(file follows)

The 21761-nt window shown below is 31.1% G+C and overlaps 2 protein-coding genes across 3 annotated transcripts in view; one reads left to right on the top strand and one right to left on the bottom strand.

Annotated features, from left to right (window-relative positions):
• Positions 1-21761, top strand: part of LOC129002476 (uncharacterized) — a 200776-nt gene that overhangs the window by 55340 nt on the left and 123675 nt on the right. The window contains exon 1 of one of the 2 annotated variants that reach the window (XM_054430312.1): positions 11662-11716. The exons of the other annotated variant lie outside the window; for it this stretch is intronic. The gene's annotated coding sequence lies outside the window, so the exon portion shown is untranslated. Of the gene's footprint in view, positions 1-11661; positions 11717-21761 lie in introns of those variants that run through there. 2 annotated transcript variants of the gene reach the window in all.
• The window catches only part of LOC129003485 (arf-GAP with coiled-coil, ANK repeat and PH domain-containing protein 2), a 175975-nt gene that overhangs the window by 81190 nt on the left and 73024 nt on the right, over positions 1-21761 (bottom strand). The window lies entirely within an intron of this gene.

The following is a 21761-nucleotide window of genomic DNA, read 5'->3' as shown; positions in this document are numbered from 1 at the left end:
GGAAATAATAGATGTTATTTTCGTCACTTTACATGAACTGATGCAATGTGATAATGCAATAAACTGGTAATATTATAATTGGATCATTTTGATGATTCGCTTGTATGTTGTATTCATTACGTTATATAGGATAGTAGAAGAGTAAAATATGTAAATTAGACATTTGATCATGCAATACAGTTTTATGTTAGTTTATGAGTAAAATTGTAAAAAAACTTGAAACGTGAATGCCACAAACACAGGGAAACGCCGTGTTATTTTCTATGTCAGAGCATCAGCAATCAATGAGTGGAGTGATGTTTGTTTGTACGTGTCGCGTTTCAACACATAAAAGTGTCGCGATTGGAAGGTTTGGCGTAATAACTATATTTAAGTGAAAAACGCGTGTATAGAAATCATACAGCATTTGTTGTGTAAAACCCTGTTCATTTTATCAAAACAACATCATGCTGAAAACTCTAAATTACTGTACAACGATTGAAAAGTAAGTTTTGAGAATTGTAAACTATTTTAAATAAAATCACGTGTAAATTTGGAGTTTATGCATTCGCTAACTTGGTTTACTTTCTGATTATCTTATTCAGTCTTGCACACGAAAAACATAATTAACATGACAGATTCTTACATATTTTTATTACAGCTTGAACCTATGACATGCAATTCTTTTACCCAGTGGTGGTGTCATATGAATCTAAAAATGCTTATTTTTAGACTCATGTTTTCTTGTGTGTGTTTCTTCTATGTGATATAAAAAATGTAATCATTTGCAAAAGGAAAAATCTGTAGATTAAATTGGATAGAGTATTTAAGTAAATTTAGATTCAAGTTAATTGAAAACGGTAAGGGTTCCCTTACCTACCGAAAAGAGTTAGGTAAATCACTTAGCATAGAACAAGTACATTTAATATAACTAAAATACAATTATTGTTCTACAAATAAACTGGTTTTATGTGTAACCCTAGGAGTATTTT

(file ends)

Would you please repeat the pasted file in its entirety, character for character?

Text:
The 21761-nt window shown below is 31.1% G+C and overlaps 2 protein-coding genes across 3 annotated transcripts in view; one reads left to right on the top strand and one right to left on the bottom strand.

Annotated features, from left to right (window-relative positions):
• Positions 1-21761, top strand: part of LOC129002476 (uncharacterized) — a 200776-nt gene that overhangs the window by 55340 nt on the left and 123675 nt on the right. The window contains exon 1 of one of the 2 annotated variants that reach the window (XM_054430312.1): positions 11662-11716. The exons of the other annotated variant lie outside the window; for it this stretch is intronic. The gene's annotated coding sequence lies outside the window, so the exon portion shown is untranslated. Of the gene's footprint in view, positions 1-11661; positions 11717-21761 lie in introns of those variants that run through there. 2 annotated transcript variants of the gene reach the window in all.
• The window catches only part of LOC129003485 (arf-GAP with coiled-coil, ANK repeat and PH domain-containing protein 2), a 175975-nt gene that overhangs the window by 81190 nt on the left and 73024 nt on the right, over positions 1-21761 (bottom strand). The window lies entirely within an intron of this gene.

The following is a 21761-nucleotide window of genomic DNA, read 5'->3' as shown; positions in this document are numbered from 1 at the left end:
GGAAATAATAGATGTTATTTTCGTCACTTTACATGAACTGATGCAATGTGATAATGCAATAAACTGGTAATATTATAATTGGATCATTTTGATGATTCGCTTGTATGTTGTATTCATTACGTTATATAGGATAGTAGAAGAGTAAAATATGTAAATTAGACATTTGATCATGCAATACAGTTTTATGTTAGTTTATGAGTAAAATTGTAAAAAAACTTGAAACGTGAATGCCACAAACACAGGGAAACGCCGTGTTATTTTCTATGTCAGAGCATCAGCAATCAATGAGTGGAGTGATGTTTGTTTGTACGTGTCGCGTTTCAACACATAAAAGTGTCGCGATTGGAAGGTTTGGCGTAATAACTATATTTAAGTGAAAAACGCGTGTATAGAAATCATACAGCATTTGTTGTGTAAAACCCTGTTCATTTTATCAAAACAACATCATGCTGAAAACTCTAAATTACTGTACAACGATTGAAAAGTAAGTTTTGAGAATTGTAAACTATTTTAAATAAAATCACGTGTAAATTTGGAGTTTATGCATTCGCTAACTTGGTTTACTTTCTGATTATCTTATTCAGTCTTGCACACGAAAAACATAATTAACATGACAGATTCTTACATATTTTTATTACAGCTTGAACCTATGACATGCAATTCTTTTACCCAGTGGTGGTGTCATATGAATCTAAAAATGCTTATTTTTAGACTCATGTTTTCTTGTGTGTGTTTCTTCTATGTGATATAAAAAATGTAATCATTTGCAAAAGGAAAAATCTGTAGATTAAATTGGATAGAGTATTTAAGTAAATTTAGATTCAAGTTAATTGAAAACGGTAAGGGTTCCCTTACCTACCGAAAAGAGTTAGGTAAATCACTTAGCATAGAACAAGTACATTTAATATAACTAAAATACAATTATTGTTCTACAAATAAACTGGTTTTATGTGTAACCCTAGGAGTATTTT